Giving Thanks—Today and Every Day

Giving Thanks—Today and Every Day

Regardless of the year’s unprecedented and ongoing challenges, we Americans have so many reasons to give thanks. As we celebrate the harvest and our blessings of the past year, it is inspiring to note that 2020 marks the 400th anniversary of the Pilgrims’ voyage on the Mayflower from England to the New World in search of civil and religious freedoms and the promise of a better tomorrow. After 66 days, the 102 colonists on board landed on Plymouth Rock and, in 1621, set aside a harvest day with the Wampanoag people to acknowledge their blessings. Four centuries later, we celebrate our own Thanksgiving with grateful hearts and with respect for their courage and strength.

Even with COVID-19 and the related issues of this year, I’m thankful that I still live in a free country where I can climb into a deer stand or a duck blind on Thanksgiving morning and share the Thanksgiving meal with family and friends in the afternoon. Sadly, as Fox News reports, some misguided officials in states like Oregon are restricting Thanksgiving gatherings all while refusing to acknowledge the hundreds who assemble for nightly riots in cities such as Portland. Fortunately, burning down one’s city is not the norm.

And while Election Day has turned into Election Month—and still is not over—the results we do have are promising and uplifting. Honest, law-abiding Americans stood up for our democracy on Nov. 3 and overwhelmingly rejected socialism to keep America on the track of personal liberty and freedom—the very things upon which our country was founded. Today we are reminded that America’s history is not to be erased by those who try to take away freedoms and define reality. Today we give thanks for God and country, our families and friends and our cherished American traditions. For us hunters the freedom to hunt ranks somewhere at the top of the list.

And that brings up another point for us hunters because no special day of thanks is complete without acknowledging the National Rifle Association. We enjoy the freedom to hunt specifically because of the NRA. As this website shares, without the NRA there is no Second Amendment or hunting. And because the NRA recognizes that such rights come with responsibility, it is the NRA that also provides the nationwide safety, education and training programs and resources we need for a lifetime of hunting enjoyment, making memories in the field, providing for ourselves and our families just like the Pilgrims did.

But the NRA’s service to Americans runs deeper yet. In an era when personal rights and freedoms in countless other nations have been ripped away or never existed to begin with, be sure to tell your dinner guests who maybe do not hunt or own a firearm that the NRA has their backs, too. When it comes to the blessings of liberty, share that the NRA, founded in 1871, is America’s oldest civil rights organization, standing for the very freedoms the Pilgrims sought in 1620 as they came ashore with hope, which is rewarding in itself. In honoring our American history and freedom, share how the NRA’s National Firearms Museum, by the way, has a firearm from that voyage on display, commonly referred to as the “Mayflower gun.” Considering it belonged to John Alden, one of the Pilgrim leaders of Plymouth Colony, who knows: It may have dropped the first Thanksgiving turkey.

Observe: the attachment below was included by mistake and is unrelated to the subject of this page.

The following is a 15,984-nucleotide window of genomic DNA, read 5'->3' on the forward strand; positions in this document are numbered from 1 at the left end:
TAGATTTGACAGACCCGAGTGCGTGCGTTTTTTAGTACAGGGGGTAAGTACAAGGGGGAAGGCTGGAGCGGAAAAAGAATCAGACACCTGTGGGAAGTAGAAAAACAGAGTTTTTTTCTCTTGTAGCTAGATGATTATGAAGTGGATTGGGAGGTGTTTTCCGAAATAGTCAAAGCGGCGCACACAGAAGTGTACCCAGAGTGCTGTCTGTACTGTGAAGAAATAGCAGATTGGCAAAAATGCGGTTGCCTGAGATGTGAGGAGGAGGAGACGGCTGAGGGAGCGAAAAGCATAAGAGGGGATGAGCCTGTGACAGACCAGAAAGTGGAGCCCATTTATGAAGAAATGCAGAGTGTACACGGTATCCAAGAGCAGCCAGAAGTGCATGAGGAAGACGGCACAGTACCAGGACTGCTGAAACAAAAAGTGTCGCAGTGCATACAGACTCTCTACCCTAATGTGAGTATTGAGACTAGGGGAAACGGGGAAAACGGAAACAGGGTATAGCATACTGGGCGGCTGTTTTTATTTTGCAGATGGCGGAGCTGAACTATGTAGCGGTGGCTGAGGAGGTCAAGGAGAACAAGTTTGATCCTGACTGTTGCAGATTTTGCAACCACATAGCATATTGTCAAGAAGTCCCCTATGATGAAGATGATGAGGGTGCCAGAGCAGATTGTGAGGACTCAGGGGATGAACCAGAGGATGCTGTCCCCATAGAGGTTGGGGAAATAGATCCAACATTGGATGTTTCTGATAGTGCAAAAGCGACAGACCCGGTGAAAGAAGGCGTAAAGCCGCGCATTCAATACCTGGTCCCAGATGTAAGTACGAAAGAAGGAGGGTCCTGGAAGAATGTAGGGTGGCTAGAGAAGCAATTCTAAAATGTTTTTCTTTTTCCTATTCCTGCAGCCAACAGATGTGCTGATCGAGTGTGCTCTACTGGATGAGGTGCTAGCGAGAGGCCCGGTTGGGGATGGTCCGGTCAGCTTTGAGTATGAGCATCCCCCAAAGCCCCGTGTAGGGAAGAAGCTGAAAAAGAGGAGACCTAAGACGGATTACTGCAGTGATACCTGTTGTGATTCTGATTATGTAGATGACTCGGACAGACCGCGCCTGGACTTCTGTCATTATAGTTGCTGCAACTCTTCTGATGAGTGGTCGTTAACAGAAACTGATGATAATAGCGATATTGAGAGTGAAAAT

hunter glasses through spotting scope

Circling back to my fellow American hunters, the blessings of the harvest affect us directly as we embrace our role as a part of nature. As we stop to give thanks today, we are making sure the right moments matter at a time when so much in our world is uncertain. And as many of us take a moment to social-distance in the woods and fields before dinner, we are keeping with our American roots, enjoying the blessings of life, liberty and the pursuit of happiness the best and most fulfilling way we know how.

About the Author
NRA Life member, award-winning outdoor TV host and recreational real estate associate broker Phil Phillips has hunted five continents, taking more than 200 big-game animals and nearly 60 species worldwide. Prior to hosting hunting programs, he started Colorado's first Ranching for Wildlife Program for antelope, which he ran for 15 years. Working alongside professional land managers to restore wildlife and protect habitat, Phil went on to guide clients to 500-plus big-game animals that have qualified for the record book. In 1992 Safari Club International honored him as the North American Bowhunting Outfitter of the Year. Phillips writes regularly about hunting and predator issues, particularly those impacting his home state of Colorado. You can email him at [email protected].